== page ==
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A beacon of hope in Tuensang
Published on 14 Mar. 2010 12:20 AM IST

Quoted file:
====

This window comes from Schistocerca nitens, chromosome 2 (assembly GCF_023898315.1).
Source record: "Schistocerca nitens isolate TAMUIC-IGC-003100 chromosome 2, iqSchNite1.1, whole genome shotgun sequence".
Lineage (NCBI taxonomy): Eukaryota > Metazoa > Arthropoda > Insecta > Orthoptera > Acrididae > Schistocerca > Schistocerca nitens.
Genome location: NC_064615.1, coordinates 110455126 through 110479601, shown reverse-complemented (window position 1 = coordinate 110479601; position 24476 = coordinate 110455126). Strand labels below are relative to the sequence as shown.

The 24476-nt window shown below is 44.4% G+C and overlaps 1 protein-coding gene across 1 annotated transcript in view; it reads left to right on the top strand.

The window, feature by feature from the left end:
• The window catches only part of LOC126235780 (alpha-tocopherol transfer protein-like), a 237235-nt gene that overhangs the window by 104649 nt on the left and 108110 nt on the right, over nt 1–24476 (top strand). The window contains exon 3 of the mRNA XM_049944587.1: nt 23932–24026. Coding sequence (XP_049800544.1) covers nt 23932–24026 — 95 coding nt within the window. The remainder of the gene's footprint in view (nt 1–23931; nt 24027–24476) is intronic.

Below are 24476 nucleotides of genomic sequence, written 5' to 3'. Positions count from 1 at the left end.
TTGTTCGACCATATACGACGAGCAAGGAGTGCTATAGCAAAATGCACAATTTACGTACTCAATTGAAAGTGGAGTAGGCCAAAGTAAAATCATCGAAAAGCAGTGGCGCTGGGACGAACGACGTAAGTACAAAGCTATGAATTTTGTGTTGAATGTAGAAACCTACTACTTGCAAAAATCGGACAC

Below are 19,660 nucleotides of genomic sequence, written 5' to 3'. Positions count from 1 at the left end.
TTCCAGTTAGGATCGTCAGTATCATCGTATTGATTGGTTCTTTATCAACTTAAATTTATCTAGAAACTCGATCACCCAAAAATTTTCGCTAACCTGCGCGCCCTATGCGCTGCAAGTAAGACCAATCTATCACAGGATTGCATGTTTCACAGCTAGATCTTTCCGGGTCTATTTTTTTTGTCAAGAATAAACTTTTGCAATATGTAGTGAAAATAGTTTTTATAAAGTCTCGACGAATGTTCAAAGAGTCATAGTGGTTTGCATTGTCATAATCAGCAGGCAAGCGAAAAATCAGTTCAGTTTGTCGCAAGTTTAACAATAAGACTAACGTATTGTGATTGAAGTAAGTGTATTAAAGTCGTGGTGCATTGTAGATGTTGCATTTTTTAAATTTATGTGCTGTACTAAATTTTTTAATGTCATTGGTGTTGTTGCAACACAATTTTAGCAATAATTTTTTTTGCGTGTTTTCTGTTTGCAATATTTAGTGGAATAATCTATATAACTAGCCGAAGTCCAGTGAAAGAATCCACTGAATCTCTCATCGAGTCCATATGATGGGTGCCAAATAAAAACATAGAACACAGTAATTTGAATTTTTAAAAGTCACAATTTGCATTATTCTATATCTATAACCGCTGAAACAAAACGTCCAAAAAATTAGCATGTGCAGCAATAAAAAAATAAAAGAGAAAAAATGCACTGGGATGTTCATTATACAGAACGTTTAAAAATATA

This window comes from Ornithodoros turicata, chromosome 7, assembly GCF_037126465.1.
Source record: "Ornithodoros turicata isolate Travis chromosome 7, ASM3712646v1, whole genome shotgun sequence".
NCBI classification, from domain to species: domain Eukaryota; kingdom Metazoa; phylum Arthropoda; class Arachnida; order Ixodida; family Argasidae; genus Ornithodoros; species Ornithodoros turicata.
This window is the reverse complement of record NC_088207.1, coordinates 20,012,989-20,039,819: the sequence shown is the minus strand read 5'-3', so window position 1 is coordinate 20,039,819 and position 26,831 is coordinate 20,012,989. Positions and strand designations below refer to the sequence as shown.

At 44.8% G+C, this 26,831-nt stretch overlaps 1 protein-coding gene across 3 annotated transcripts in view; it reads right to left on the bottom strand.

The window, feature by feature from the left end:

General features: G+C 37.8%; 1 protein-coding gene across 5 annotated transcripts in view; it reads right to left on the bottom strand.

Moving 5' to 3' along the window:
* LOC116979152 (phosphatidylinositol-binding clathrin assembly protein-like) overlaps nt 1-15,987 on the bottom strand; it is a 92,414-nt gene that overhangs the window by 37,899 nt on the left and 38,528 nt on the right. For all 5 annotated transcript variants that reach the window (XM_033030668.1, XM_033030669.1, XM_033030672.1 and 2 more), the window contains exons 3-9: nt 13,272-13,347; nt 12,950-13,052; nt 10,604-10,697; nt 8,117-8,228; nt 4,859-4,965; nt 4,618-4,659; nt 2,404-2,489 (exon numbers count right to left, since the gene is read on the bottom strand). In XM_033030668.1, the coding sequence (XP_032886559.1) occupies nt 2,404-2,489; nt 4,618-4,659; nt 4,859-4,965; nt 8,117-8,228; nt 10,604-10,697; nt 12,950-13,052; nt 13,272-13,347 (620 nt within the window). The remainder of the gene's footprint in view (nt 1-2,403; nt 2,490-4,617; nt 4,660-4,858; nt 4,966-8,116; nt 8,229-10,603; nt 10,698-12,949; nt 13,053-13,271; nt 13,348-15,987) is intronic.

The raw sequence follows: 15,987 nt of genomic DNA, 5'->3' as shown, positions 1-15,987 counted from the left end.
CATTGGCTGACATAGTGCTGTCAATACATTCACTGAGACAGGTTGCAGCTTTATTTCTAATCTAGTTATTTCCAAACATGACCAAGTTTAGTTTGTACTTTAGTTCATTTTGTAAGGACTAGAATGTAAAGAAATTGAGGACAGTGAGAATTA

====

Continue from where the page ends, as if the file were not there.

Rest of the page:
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There is no better symbol of Tuensang’s disconnect with the rest of Nagaland than the road between it and Mokokchung, the closest major town. The road to this remote and backward town in eastern Nagaland snakes along sharp ridges of hills, is muddy and dusty, prone to landslides in the monsoon and is literally a pain in the neck to travel on. Tuensang is in close proximity to the international border with Myanmar and has for long been plagued by the illegal drug trade. It was also a bastion of insurgency, but since a 1997 ceasefire it has enjoyed relative stability. The people of Tuensang feel marginalised by the rest of Nagaland and since it is home to the minor tribes of Chang, Yimchunger, Sangtam, Phom, and Khaimanungan, there is a low rate of employment and education and a high rate of drug abuse and AIDS cases. It is in such a bleak context that the couple Rev. Dr Chingmak Kejok and his wife Putholi founded an NGO called Eleutheros Christian Society (ECS). Since its founding in 1993, ECS has done some incredible work with drug addicts, AIDS patients, women, education and basic rights. Rev. Chingmak got his spark when he lost family members to the drug menace just after he finished his studies in theology from Union Biblical Seminary, Pune. Though the problem of drug abuse was his initial area of concern, his vision was further fuelled to take on women’s empowerment and primary education. Observing the dire economic situation of women, he hit upon the idea of micro-finance and soon formed Self Help Groups (SHG) where now the women collectively have their own loan corpus of more than Rs.1 crore (Rs 10 million). When he noticed there was a staggering rate of dropouts among the schoolchildren in the Chang villages, he started implementing the concept of the Sochum. The idea for the Sochum is based on the ancient Naga practice of a Morung, which serves as a dormitory where young men are imparted life skills and civic responsibilities besides education. The 42-year-old softspoken Rev. Chingmak maintains a clear vision and his life has a constant forward momentum. He wears his authority and position lightly and is easily accessible. His conversations are peppered with humorous jabs and anecdotes and he has a zen-like attitude in the face of the many inconveniences like bad phone connections and intermittent internet connectivity. He recounts stories of his earlier days when he had to travel to the bordering state of Assam just to receive and make important phone calls. He is respected for his integrity, especially his financial transparency. When asked about his fundraising methods, he said, “If you are honest and open with money, it will somehow follow you. You don’t have to go after it, it will come after you.” Putholi seems more practical and her penchant for detail grounds her husband’s vision well. They make a perfect and complementary team. Rev. Chingmak and his wife have made numerous sacrifices and once early on had to sell their wedding gifts just to survive. The days of initial struggle have borne fruit with due recognition from the Nagaland government when it bestowed the Certificate of Award of the Governor’s Medal on the couple in 2003 and former president A.P.J. Abdul Kalam visited ECS in recognition of its work. Yes, it feels like a whole other country walking in the streets of Tuensang nestled in the hills. But there is a more vocal voice being raised from this part of Nagaland and it is no less in part due to trailblazers like Rev. Chingmak and Putholi. Perhaps, with sons and daughters like them, the people of Tuensang are slowly gaining awareness of their rights and will have a better shot at the future.

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